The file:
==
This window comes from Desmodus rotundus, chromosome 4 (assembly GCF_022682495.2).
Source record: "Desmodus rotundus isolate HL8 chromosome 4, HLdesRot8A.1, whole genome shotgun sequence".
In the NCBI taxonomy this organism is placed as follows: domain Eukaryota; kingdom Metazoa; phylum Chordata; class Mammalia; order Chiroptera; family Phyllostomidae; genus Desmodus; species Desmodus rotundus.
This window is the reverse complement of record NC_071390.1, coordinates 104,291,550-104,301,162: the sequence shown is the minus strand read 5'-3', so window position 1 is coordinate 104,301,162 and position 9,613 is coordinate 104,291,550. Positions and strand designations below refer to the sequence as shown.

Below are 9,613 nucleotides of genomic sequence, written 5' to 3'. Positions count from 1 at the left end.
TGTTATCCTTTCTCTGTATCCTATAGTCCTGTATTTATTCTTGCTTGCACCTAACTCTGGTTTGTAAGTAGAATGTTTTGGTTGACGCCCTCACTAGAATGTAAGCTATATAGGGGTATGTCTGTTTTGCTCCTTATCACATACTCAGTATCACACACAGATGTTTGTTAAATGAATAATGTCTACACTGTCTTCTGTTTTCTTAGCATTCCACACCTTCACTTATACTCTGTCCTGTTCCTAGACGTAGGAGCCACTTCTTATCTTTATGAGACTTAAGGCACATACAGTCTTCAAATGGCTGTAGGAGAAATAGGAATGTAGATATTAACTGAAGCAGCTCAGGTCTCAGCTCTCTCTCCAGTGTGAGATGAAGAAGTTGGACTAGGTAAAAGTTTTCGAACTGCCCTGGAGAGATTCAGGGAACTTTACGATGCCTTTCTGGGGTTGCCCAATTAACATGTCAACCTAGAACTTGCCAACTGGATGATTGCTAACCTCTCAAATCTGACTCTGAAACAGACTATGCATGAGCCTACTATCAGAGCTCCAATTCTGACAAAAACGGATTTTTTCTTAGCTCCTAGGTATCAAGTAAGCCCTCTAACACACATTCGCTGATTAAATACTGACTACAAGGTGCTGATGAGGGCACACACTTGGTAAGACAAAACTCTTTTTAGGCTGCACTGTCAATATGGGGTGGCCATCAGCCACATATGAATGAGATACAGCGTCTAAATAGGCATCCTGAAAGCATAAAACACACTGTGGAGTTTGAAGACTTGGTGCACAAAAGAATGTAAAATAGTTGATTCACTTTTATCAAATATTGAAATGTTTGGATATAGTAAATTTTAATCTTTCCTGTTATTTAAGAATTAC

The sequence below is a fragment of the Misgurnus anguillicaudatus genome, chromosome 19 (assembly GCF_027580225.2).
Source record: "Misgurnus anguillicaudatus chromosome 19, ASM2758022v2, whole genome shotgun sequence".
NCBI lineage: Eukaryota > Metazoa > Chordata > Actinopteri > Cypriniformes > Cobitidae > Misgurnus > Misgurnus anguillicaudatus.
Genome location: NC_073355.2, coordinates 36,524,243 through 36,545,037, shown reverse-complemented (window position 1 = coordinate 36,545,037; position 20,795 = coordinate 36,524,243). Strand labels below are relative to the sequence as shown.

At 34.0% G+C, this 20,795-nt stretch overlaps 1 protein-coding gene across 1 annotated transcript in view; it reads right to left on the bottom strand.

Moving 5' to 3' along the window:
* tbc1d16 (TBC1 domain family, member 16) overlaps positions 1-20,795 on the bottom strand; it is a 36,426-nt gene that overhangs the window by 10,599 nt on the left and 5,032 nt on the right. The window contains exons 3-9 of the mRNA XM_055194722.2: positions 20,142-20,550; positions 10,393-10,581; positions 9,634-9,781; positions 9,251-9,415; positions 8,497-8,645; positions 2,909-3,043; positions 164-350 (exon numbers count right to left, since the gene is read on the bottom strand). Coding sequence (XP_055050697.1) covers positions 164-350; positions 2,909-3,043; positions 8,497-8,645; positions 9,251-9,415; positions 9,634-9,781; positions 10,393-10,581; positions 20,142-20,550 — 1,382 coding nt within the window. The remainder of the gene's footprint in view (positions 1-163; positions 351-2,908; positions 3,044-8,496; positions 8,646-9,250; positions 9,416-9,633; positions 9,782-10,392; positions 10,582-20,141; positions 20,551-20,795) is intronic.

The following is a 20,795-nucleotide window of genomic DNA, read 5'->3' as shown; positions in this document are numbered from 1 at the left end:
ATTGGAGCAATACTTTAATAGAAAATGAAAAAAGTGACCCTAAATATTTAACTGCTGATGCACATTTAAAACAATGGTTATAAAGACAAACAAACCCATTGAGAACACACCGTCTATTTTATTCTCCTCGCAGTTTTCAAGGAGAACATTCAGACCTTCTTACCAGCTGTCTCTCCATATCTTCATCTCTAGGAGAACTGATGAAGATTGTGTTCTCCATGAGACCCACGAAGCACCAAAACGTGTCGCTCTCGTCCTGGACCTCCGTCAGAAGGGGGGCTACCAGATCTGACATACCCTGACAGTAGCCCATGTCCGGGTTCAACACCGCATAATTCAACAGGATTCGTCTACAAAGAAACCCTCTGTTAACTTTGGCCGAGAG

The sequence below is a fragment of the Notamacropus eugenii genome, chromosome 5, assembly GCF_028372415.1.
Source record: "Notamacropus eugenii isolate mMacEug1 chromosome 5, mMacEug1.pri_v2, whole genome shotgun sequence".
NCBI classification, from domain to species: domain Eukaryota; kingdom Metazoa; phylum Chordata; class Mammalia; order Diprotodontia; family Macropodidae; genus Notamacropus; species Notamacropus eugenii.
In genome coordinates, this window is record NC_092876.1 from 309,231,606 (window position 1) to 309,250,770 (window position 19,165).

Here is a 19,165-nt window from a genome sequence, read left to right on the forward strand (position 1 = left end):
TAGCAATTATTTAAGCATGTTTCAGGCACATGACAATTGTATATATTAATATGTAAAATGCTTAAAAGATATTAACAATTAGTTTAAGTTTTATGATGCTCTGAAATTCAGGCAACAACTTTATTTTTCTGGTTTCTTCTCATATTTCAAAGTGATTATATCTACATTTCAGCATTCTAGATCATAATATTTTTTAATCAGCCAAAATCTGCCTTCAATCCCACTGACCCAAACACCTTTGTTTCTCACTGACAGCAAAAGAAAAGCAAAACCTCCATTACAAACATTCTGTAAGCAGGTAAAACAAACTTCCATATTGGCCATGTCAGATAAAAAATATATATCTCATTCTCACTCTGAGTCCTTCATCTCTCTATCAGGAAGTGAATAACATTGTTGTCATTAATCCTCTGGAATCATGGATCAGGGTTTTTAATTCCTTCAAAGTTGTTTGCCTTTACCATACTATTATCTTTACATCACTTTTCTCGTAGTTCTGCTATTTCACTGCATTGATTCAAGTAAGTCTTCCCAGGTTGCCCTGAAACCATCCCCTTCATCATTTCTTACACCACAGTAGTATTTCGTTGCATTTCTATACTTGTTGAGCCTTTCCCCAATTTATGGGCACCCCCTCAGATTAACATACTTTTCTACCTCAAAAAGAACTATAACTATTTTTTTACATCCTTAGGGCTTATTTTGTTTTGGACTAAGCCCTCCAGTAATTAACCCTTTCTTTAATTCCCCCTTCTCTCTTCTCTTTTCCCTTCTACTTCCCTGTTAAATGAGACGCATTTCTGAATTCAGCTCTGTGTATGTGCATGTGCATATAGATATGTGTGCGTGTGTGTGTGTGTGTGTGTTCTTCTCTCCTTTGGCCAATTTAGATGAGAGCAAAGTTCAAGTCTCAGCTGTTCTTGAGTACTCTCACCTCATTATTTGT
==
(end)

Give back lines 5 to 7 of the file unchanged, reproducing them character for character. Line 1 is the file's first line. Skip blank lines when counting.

Below are 9,613 nucleotides of genomic sequence, written 5' to 3'. Positions count from 1 at the left end.
TGTTATCCTTTCTCTGTATCCTATAGTCCTGTATTTATTCTTGCTTGCACCTAACTCTGGTTTGTAAGTAGAATGTTTTGGTTGACGCCCTCACTAGAATGTAAGCTATATAGGGGTATGTCTGTTTTGCTCCTTATCACATACTCAGTATCACACACAGATGTTTGTTAAATGAATAATGTCTACACTGTCTTCTGTTTTCTTAGCATTCCACACCTTCACTTATACTCTGTCCTGTTCCTAGACGTAGGAGCCACTTCTTATCTTTATGAGACTTAAGGCACATACAGTCTTCAAATGGCTGTAGGAGAAATAGGAATGTAGATATTAACTGAAGCAGCTCAGGTCTCAGCTCTCTCTCCAGTGTGAGATGAAGAAGTTGGACTAGGTAAAAGTTTTCGAACTGCCCTGGAGAGATTCAGGGAACTTTACGATGCCTTTCTGGGGTTGCCCAATTAACATGTCAACCTAGAACTTGCCAACTGGATGATTGCTAACCTCTCAAATCTGACTCTGAAACAGACTATGCATGAGCCTACTATCAGAGCTCCAATTCTGACAAAAACGGATTTTTTCTTAGCTCCTAGGTATCAAGTAAGCCCTCTAACACACATTCGCTGATTAAATACTGACTACAAGGTGCTGATGAGGGCACACACTTGGTAAGACAAAACTCTTTTTAGGCTGCACTGTCAATATGGGGTGGCCATCAGCCACATATGAATGAGATACAGCGTCTAAATAGGCATCCTGAAAGCATAAAACACACTGTGGAGTTTGAAGACTTGGTGCACAAAAGAATGTAAAATAGTTGATTCACTTTTATCAAATATTGAAATGTTTGGATATAGTAAATTTTAATCTTTCCTGTTATTTAAGAATTAC

The sequence below is a fragment of the Misgurnus anguillicaudatus genome, chromosome 19 (assembly GCF_027580225.2).